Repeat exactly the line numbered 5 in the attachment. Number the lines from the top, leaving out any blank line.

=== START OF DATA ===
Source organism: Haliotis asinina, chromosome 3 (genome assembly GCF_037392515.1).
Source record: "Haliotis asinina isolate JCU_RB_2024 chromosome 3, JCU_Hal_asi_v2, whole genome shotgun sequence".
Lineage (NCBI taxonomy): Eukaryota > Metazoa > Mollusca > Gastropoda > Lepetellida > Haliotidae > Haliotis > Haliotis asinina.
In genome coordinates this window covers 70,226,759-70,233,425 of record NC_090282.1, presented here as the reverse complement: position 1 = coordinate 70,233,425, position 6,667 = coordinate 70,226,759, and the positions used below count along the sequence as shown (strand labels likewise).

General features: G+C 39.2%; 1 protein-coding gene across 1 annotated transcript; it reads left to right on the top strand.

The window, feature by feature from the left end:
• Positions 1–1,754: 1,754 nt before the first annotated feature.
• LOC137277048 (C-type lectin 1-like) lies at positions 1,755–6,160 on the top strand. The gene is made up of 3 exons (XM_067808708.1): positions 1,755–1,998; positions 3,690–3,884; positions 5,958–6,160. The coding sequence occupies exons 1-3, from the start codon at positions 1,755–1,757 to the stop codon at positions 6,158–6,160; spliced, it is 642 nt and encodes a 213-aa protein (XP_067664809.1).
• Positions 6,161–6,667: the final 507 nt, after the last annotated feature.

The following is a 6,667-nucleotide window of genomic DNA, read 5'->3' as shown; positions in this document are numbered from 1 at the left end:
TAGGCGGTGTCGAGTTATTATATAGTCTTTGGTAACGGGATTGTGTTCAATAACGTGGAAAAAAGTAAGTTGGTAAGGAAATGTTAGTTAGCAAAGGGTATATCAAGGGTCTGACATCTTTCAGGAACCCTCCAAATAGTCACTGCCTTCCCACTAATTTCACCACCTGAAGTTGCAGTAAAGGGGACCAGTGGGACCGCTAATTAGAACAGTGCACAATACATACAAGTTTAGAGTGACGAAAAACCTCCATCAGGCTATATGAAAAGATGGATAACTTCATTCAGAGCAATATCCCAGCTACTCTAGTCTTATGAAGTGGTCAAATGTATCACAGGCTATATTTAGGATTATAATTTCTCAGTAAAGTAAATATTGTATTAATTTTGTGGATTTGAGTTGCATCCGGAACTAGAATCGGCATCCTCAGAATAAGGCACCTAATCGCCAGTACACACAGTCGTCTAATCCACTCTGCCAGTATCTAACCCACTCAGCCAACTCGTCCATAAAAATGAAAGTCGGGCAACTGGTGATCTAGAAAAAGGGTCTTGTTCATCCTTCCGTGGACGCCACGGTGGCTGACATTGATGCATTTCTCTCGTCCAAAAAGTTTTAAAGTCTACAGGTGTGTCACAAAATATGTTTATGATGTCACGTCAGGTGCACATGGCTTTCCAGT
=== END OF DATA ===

General features: G+C 39.2%; 1 protein-coding gene across 1 annotated transcript; it reads left to right on the top strand.